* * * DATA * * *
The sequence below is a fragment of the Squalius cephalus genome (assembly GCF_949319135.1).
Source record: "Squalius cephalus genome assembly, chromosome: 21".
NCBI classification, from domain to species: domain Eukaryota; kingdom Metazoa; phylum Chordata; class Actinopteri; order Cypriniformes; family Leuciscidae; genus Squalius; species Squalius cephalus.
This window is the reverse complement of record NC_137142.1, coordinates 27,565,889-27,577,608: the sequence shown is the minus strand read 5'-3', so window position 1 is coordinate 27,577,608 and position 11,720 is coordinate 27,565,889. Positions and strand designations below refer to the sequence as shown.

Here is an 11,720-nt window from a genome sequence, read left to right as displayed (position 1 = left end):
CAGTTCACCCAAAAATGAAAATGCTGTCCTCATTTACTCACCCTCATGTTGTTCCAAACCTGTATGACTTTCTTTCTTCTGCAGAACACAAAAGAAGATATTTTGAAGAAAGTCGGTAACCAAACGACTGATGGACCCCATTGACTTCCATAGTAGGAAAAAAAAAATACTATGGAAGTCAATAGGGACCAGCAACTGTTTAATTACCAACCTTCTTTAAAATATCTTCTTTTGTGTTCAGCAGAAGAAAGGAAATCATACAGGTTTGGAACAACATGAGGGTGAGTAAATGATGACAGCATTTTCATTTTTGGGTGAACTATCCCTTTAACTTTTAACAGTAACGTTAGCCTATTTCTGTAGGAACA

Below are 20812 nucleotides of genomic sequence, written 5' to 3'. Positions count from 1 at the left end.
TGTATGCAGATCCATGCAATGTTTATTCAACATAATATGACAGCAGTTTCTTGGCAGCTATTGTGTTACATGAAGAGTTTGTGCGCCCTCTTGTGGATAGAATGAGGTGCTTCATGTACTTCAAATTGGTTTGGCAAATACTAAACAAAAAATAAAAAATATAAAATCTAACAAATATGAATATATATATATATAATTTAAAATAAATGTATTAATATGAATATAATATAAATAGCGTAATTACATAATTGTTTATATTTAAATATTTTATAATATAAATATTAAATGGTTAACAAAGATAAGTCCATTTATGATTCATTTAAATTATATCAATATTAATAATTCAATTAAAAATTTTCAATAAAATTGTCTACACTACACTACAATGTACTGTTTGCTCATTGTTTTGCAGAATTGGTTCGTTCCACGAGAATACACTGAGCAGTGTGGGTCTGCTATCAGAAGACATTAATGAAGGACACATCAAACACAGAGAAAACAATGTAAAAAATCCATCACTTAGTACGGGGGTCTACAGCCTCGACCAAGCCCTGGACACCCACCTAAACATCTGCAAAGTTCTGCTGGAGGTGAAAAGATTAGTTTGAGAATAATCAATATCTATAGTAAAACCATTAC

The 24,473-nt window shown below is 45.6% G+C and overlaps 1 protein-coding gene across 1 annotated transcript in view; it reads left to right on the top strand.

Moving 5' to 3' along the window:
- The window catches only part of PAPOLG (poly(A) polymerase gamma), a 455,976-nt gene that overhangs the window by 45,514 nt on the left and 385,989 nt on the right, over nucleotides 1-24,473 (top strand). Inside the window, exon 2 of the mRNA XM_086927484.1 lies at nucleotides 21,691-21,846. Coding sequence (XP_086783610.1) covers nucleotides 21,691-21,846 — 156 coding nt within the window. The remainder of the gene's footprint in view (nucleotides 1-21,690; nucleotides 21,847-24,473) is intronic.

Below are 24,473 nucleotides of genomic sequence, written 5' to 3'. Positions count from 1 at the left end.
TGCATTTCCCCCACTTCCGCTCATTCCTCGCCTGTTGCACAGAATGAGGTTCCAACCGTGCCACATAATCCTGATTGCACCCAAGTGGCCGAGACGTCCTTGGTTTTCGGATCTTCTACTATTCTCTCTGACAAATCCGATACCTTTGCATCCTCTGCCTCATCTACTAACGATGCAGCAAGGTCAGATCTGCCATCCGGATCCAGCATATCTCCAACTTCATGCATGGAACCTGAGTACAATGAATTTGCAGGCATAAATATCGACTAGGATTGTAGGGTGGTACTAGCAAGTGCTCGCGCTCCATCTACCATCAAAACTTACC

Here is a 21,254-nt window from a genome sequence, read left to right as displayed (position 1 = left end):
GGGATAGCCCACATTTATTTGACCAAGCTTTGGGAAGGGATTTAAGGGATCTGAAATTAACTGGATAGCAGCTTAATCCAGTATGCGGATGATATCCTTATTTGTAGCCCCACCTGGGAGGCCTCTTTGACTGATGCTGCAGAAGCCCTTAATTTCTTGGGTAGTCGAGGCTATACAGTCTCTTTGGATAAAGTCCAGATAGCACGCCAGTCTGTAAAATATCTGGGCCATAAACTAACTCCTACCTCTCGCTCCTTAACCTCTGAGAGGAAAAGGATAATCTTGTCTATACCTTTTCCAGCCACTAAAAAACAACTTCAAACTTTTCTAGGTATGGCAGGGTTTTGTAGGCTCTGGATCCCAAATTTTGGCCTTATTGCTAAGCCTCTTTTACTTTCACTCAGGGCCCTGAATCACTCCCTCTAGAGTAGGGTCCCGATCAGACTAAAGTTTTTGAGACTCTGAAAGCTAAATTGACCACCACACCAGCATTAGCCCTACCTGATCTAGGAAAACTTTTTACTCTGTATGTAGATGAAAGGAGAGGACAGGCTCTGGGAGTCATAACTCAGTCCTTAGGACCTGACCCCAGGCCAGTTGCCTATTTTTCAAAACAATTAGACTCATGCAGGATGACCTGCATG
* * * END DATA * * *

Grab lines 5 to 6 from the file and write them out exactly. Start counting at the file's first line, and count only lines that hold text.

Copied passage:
Here is an 11,720-nt window from a genome sequence, read left to right as displayed (position 1 = left end):
CAGTTCACCCAAAAATGAAAATGCTGTCCTCATTTACTCACCCTCATGTTGTTCCAAACCTGTATGACTTTCTTTCTTCTGCAGAACACAAAAGAAGATATTTTGAAGAAAGTCGGTAACCAAACGACTGATGGACCCCATTGACTTCCATAGTAGGAAAAAAAAAATACTATGGAAGTCAATAGGGACCAGCAACTGTTTAATTACCAACCTTCTTTAAAATATCTTCTTTTGTGTTCAGCAGAAGAAAGGAAATCATACAGGTTTGGAACAACATGAGGGTGAGTAAATGATGACAGCATTTTCATTTTTGGGTGAACTATCCCTTTAACTTTTAACAGTAACGTTAGCCTATTTCTGTAGGAACA